We recently attended the 40th annual meeting of the National Ocean Industries Association (NOIA) in Washington, D.C., which was focused on the current state of the offshore industry along with a heavy emphasis on current economic and political trends, with the latter being of great interest for the attendees. Attendees are always interested in the intersection between politics and regulation, which ultimately impacts the economic health of the domestic offshore oil and gas industry. One of the panels dove into a topic – offshore regulation – that has not received much attention from the energy industry press or from offshore producing and service company managements. This is a topic that should be receiving greater attention and, in fact, some worry that how regulation is currently being conducted, may alter the historical working relationship between offshore service companies and their clients.
The past few years have been a watershed for the domestic offshore energy industry. On April 20, 2010, when the Deepwater Horizon drilling rig, owned by Transocean Ltd. and working for BP plc, suffered a well blowout, caught fire and sank taking with it the lives of 11 offshore workers. BP's Macondo well blowout unleashed the largest oil spill in the history of the Gulf of Mexico and upended the workings of the entire offshore market. The offshore industry was engulfed in dealing with the well disaster while at the same time organizing a massive oil spill clean-up effort. The U.S. government sprang into action, but often found that the laws and procedures for dealing with a situation such as Macondo were not clear and in some cases inadequate.
The Deepwater Horizon and Macondo disasters ignited a festering anti-oil industry feeling among the American populace and a large segment of the U.S. political establishment. If the oil industry wasn't liked before Macondo, it was hated after! Not only were lives lost in the accident, but the continued spewing of ugly black oil that washed up on the beaches of the Gulf Coast was witnessed not only from onshore, but could be seen 24/7 on TV and computer screens globally, courtesy of underwater cameras held in place there by remotely operated vehicles operated by offshore service companies.
The three primary players in the disaster – BP, Transocean and Halliburton – represented elements of the petroleum industry people and politicians disliked. BP, a foreign oil company that had built its U.S. presence by buying up American oil companies, was run by British executives who seemed to be inept and more importantly, tone-deaf to the anger of Americans. Transocean, a leading offshore drilling contractor, had been one of the many oilfield service companies that abandoned the U.S. for lower-taxed jurisdictions around the world during the great wave of corporate inversions despite the criticism by Washington politicians. Lastly, Halliburton, which had once been led by former Vice President Dick Chaney, a man hated by the Left and many Americans who opposed the Iraqi war, completed the trifecta. This was an industry trifecta that even the most ardent opponent of the oil industry couldn't have dreamed up in a scenario of how an industry could self-destruct. More importantly, this was a trifecta that was at war with each other over who was at fault in causing the disaster.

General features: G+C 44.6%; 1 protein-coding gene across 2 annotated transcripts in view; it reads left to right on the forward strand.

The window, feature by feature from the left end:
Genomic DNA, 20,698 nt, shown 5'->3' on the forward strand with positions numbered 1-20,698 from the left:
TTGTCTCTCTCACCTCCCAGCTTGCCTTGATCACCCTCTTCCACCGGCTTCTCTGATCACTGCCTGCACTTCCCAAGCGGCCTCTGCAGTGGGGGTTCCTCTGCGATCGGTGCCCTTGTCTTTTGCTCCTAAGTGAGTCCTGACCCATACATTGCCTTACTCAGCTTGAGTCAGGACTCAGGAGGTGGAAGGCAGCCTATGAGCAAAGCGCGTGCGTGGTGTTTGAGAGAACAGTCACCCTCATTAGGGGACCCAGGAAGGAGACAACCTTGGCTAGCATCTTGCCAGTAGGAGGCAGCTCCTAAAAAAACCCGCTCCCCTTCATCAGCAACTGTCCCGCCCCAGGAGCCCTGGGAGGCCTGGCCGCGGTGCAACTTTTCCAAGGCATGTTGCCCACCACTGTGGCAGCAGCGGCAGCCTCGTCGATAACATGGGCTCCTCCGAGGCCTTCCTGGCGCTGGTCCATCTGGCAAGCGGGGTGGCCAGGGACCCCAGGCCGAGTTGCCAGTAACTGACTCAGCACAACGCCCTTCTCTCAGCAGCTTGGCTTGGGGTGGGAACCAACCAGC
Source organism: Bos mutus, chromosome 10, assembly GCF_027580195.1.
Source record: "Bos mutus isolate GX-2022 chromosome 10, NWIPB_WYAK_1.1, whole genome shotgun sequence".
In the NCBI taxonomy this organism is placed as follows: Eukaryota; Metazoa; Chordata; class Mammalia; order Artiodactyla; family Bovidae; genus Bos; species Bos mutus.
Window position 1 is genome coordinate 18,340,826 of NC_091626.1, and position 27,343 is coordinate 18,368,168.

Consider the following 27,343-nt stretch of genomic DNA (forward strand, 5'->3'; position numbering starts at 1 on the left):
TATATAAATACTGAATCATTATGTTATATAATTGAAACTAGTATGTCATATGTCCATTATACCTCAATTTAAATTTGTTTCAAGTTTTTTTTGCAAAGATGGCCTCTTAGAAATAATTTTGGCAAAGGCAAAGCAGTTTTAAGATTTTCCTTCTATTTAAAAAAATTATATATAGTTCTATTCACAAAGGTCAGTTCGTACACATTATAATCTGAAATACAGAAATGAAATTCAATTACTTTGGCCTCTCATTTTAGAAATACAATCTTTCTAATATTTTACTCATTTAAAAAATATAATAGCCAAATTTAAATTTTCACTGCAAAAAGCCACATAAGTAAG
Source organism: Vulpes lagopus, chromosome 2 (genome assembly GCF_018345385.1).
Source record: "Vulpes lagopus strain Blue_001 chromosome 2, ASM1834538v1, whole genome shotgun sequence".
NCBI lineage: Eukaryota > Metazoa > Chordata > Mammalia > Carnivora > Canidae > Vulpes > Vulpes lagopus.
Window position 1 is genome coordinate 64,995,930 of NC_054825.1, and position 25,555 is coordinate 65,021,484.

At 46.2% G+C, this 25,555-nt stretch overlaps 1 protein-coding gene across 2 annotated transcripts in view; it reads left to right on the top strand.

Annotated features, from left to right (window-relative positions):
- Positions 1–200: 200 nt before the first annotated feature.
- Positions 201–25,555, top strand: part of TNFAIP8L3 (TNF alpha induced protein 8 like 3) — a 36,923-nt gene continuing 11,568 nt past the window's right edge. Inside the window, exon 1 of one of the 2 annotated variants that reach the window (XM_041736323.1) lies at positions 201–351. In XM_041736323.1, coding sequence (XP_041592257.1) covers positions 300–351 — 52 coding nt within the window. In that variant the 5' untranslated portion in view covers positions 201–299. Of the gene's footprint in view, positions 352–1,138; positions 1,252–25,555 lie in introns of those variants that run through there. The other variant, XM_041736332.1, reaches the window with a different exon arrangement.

The Deepwater Horizon accident ushered in a new environment of critical review and new regulation for the offshore oil and gas industry. Only weeks after embracing the idea of opening up parts of the U.S. East Coast for oil and gas development, the Obama administration was forced to reverse itself. Not knowing what to do, and frankly not possessing any expertise in how to deal with the offshore industry, the Obama administration used the disaster as an opportunity to expand the federal government's control over the industry. The long-standing problems at the Department of the Interior over its handling of Indian royalty income coupled with the sex, drug and payola scandals involving Minerals Management Service (MMS) inspectors just a few years earlier provided the impetus for a thorough examination into how the agency worked and whether it could be made to work better. To work better, in this case, meant providing stricter regulation.
On May 19, 2010, Secretary of the Interior Ken Salazar signed Secretarial Order 3299 that established the Bureau of Ocean Energy Management (BOEM), the Bureau of Safety and Environmental Enforcement (BSEE) and the Office of Natural Resources Revenue (ONRR). These three organizations were charged with carrying forward responsibilities that previously had been conducted by the MMS. According to Secretary Salazar, the purpose of the reorganization was to address "conflicting missions" carried out by the current MMS that necessitated they be separated in order to eliminate the conflicts. At the time of the announcement, Secretary Salazar said the reorganization is "not the first nor the last reform" of MMS, and subsequent actions support that statement.
Initially, the MMS was renamed the Bureau of Ocean Energy Management, Regulation and Enforcement (BOEMRE). Michael Bromwich, formerly a partner and head of the internal investigations, compliance and monitoring practice with the law firm of Fried, Frank, Shriver & Jacobson LLP, and before that the Inspector General in the U.S. Department of Justice, was appointed the director of the agency. In revising the regulation of the offshore oil and gas industry, Mr. Bromwich set in motion a policy that is quite radical based on the nearly 65-year history of regulation of offshore drilling in U.S. waters. The new policy was revealed in a speech Director Bromwich delivered at the 2011 Offshore Technology Conference in Houston. In that speech, he said he wanted to announce two new major developments being initiated by his agency. One dealt with how information about well permitting would be conducted in the future and the other dealt with regulations about entities that operate offshore. It is this latter development that provides the substance of concern for oilfield service companies operating offshore.